“Peter and the Wolves” by Rion Amilcar Scott
Are you a parent going through the Terrible Twos? Did you live through them and survive? Terrible Twosdays is a place to commiserate over the unending shenanigans of your Darling Children (as the online parenting communities say). Nonfiction stories will be considered, so long as names have been changed to protect the guilty. Inspired by our best-selling gift book for parents, Go the Fuck to Sleep, Terrible Twosdays joins the roster of our other online short fiction series. Unlike Mondays Are Murder and Thursdaze, we’re looking for stories with a light and mischievous feel, all about the day-to-day challenges of parenting. As with our other flash fiction series, stories must not exceed 750 words.
This week, Rion Amilcar Scott finds a father and son in an interesting situation.
The tractor-trailer lay dead, an overturned behemoth in the roadside brush, its refrigerated guts split open and littering the highway with frozen wolf carcasses. I laughed and pointed, their wolf legs sticking up in the air, the whole highway a smoky game of jacks. My father yawped, a low gruff tone grinding through his knotted beard. That’s when I noticed the bloody white sheet draped over a lumpy mass on the ground. My father tensed his jaw and tightened his left hand on the leather of the steering wheel. With the open palm of his heavy right hand, he tapped the back of my head, jerking me forward. My father barked: Peter, if you believe that man’s life is some sort of laughing matter—one of your little jokes—then we have a lot to talk about when we get home.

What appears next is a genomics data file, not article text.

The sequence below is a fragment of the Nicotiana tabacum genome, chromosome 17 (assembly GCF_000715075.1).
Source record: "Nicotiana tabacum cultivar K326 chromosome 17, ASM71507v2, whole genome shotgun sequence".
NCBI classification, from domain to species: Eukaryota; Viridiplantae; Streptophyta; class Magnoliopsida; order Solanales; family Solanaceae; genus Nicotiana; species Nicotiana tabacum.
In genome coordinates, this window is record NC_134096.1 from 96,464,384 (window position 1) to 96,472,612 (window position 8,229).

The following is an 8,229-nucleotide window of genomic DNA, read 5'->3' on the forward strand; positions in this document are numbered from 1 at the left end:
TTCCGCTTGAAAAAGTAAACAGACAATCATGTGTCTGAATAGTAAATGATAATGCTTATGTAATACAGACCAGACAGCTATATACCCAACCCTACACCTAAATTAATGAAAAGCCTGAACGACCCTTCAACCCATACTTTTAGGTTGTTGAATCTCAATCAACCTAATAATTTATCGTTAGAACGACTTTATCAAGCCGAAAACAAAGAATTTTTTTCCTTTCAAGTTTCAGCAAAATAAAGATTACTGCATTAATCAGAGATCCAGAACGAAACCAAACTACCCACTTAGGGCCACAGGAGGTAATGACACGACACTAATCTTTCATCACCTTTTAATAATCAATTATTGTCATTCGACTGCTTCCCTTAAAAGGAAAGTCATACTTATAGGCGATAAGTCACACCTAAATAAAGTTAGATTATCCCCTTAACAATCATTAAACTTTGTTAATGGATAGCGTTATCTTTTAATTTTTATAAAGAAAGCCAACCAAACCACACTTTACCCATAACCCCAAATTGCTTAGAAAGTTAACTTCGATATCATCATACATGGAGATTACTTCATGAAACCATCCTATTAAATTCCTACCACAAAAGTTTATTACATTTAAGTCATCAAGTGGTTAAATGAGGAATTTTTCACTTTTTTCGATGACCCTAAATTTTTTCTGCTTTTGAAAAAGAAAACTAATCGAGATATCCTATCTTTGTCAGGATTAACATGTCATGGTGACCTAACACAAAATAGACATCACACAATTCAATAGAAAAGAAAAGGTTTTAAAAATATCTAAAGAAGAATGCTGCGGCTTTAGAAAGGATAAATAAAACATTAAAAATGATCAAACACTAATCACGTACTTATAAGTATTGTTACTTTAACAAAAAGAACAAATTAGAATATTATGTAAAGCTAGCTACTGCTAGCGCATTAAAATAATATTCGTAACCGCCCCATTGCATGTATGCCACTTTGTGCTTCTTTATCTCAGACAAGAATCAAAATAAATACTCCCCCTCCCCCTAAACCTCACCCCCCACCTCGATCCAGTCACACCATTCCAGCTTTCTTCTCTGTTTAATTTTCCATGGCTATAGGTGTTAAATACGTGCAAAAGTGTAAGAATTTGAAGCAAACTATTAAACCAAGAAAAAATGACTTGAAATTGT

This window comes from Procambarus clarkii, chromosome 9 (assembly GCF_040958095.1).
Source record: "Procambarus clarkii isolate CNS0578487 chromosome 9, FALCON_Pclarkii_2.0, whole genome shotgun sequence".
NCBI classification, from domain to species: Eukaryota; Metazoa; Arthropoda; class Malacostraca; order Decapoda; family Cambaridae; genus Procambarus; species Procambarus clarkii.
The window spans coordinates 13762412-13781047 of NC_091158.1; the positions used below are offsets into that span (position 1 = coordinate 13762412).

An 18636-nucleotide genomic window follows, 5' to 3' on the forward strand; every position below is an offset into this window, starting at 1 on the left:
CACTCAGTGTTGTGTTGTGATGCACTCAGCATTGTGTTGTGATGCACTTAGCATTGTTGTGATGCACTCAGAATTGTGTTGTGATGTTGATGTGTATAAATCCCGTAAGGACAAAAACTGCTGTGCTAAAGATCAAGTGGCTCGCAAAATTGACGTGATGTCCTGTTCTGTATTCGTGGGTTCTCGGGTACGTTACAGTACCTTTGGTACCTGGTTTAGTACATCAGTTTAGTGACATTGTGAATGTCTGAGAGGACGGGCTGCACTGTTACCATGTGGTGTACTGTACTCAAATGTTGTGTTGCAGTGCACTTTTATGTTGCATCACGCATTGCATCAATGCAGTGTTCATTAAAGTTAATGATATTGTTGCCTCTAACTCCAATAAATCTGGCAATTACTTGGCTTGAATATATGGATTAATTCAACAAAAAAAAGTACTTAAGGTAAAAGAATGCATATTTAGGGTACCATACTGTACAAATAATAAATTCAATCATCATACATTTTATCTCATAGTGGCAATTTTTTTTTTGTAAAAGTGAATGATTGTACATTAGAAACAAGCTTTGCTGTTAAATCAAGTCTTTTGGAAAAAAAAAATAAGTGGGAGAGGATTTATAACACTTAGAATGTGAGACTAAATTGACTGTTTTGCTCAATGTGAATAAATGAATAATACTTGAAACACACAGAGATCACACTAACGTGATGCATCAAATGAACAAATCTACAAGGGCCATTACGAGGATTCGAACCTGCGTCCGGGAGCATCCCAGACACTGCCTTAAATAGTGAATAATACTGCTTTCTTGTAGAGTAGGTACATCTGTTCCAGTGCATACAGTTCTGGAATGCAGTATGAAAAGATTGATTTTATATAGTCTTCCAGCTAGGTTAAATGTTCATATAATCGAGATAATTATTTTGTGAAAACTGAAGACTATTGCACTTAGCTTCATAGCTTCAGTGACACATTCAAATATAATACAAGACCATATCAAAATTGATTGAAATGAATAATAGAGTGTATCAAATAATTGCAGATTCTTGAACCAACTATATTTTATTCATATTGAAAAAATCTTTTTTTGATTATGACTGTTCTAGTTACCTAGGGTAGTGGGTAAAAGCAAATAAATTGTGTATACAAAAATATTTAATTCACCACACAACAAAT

RION AMILCAR SCOTT has contributed to PANK, Fiction International, The Rumpus, and Confrontation, among others. Raised in Silver Spring, Maryland, he earned an MFA at George Mason University and presently teaches English at Bowie State University.
Do you have a story you’d like us to consider for online publication in the Terrible Twosdays flash fiction series? Here are the submission terms and guidelines:
—We are not offering payment, and are asking for first digital rights. The rights to the story revert to the author immediately upon publication.
—Your story should focus on the challenges of parenting. Ideally, stories should be about children aged 0 to 5, but any age (up to early teens) is acceptable. Stories may be fiction or nonfiction.
—Include the child’s age at the time of the story next to your byline.
—Your story should not exceed 750 words.
—E-mail your submission [email protected] paste the story into the body of the email, and also attach it as a PDF file.
Posted: Dec 9, 2014
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